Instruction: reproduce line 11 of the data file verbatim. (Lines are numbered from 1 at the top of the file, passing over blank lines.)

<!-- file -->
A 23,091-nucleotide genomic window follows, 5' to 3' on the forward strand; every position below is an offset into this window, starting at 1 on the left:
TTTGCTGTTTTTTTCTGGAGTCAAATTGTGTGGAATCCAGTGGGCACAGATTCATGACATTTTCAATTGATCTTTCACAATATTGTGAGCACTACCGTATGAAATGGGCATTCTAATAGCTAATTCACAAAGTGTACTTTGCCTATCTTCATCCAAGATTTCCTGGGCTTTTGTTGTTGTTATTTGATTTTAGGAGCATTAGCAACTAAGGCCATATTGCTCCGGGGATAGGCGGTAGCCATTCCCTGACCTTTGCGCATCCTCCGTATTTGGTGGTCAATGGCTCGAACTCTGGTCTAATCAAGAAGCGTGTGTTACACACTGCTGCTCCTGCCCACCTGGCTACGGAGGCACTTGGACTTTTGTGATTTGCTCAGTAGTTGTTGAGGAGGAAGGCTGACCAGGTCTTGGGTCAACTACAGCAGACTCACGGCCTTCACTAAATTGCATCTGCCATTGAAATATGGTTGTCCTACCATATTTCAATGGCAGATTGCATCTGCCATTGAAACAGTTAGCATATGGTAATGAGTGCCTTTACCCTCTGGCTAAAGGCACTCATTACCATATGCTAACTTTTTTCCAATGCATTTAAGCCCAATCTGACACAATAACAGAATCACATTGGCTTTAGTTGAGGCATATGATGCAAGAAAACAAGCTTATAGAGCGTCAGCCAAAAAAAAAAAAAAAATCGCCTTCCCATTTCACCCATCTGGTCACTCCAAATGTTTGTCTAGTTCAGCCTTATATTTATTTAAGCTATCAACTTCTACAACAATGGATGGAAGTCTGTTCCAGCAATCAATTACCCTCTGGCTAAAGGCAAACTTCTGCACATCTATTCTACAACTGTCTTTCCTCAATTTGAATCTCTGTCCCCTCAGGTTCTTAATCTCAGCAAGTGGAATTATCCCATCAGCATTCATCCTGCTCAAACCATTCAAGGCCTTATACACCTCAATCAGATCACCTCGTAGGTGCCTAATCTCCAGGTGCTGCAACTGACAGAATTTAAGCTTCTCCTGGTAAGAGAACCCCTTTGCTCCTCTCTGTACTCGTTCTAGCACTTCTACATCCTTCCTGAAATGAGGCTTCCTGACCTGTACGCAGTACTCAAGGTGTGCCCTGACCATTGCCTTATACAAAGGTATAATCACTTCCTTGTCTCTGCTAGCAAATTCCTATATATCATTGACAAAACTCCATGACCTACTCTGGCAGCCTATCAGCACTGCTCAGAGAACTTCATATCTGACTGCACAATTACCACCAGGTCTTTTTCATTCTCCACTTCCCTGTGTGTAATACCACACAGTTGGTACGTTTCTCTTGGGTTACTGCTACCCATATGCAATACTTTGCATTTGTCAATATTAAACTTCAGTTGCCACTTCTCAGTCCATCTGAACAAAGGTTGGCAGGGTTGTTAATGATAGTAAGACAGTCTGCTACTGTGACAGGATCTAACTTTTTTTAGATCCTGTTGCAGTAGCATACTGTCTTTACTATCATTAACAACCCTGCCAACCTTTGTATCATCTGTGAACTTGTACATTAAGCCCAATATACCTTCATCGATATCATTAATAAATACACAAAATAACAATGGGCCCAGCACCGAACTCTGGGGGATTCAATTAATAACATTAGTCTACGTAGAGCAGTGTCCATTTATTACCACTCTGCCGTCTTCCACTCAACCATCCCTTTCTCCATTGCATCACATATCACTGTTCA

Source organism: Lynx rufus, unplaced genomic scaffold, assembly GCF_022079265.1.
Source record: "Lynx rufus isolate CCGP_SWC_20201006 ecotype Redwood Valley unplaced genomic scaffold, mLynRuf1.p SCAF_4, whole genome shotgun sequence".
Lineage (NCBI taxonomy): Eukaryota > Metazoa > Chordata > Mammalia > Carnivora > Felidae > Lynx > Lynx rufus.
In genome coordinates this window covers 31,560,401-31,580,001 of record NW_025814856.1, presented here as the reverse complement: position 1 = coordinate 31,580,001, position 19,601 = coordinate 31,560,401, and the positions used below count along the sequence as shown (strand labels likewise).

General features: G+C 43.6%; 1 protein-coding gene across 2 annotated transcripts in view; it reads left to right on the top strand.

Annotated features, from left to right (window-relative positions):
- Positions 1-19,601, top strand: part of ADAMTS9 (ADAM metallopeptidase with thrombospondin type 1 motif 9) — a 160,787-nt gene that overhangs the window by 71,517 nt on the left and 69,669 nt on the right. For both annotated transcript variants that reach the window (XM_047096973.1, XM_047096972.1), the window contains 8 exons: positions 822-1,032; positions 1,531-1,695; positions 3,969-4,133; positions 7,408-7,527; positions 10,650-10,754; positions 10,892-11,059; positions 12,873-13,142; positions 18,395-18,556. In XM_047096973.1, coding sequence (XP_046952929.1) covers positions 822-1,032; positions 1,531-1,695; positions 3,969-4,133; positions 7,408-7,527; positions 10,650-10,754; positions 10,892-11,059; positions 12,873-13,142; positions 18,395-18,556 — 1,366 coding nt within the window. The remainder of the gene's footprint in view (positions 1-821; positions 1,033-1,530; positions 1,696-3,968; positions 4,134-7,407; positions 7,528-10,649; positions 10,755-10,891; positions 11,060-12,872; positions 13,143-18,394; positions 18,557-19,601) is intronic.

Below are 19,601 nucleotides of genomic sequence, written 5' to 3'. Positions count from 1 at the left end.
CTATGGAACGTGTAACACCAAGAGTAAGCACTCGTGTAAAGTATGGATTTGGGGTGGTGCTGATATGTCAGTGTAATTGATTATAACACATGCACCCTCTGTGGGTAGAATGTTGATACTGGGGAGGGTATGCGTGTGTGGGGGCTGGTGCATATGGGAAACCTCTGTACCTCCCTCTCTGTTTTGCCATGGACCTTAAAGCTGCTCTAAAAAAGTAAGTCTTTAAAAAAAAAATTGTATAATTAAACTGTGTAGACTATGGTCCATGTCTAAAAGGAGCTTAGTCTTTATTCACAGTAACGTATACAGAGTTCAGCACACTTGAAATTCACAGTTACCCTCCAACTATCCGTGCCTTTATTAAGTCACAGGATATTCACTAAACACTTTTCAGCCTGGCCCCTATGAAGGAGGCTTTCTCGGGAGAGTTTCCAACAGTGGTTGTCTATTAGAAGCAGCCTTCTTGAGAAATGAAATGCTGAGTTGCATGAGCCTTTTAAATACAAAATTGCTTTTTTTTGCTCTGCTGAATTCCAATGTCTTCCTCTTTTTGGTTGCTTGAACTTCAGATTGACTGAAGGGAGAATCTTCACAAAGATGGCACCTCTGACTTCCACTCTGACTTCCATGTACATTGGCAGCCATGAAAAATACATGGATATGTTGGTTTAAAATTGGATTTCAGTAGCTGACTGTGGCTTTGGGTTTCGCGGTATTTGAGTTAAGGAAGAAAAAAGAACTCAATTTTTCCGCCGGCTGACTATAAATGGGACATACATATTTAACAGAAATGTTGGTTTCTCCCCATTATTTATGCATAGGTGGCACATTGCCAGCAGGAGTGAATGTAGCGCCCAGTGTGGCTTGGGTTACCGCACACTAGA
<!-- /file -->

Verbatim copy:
CTATGGAACGTGTAACACCAAGAGTAAGCACTCGTGTAAAGTATGGATTTGGGGTGGTGCTGATATGTCAGTGTAATTGATTATAACACATGCACCCTCTGTGGGTAGAATGTTGATACTGGGGAGGGTATGCGTGTGTGGGGGCTGGTGCATATGGGAAACCTCTGTACCTCCCTCTCTGTTTTGCCATGGACCTTAAAGCTGCTCTAAAAAAGTAAGTCTTTAAAAAAAAAATTGTATAATTAAACTGTGTAGACTATGGTCCATGTCTAAAAGGAGCTTAGTCTTTATTCACAGTAACGTATACAGAGTTCAGCACACTTGAAATTCACAGTTACCCTCCAACTATCCGTGCCTTTATTAAGTCACAGGATATTCACTAAACACTTTTCAGCCTGGCCCCTATGAAGGAGGCTTTCTCGGGAGAGTTTCCAACAGTGGTTGTCTATTAGAAGCAGCCTTCTTGAGAAATGAAATGCTGAGTTGCATGAGCCTTTTAAATACAAAATTGCTTTTTTTTGCTCTGCTGAATTCCAATGTCTTCCTCTTTTTGGTTGCTTGAACTTCAGATTGACTGAAGGGAGAATCTTCACAAAGATGGCACCTCTGACTTCCACTCTGACTTCCATGTACATTGGCAGCCATGAAAAATACATGGATATGTTGGTTTAAAATTGGATTTCAGTAGCTGACTGTGGCTTTGGGTTTCGCGGTATTTGAGTTAAGGAAGAAAAAAGAACTCAATTTTTCCGCCGGCTGACTATAAATGGGACATACATATTTAACAGAAATGTTGGTTTCTCCCCATTATTTATGCATAGGTGGCACATTGCCAGCAGGAGTGAATGTAGCGCCCAGTGTGGCTTGGGTTACCGCACACTAGA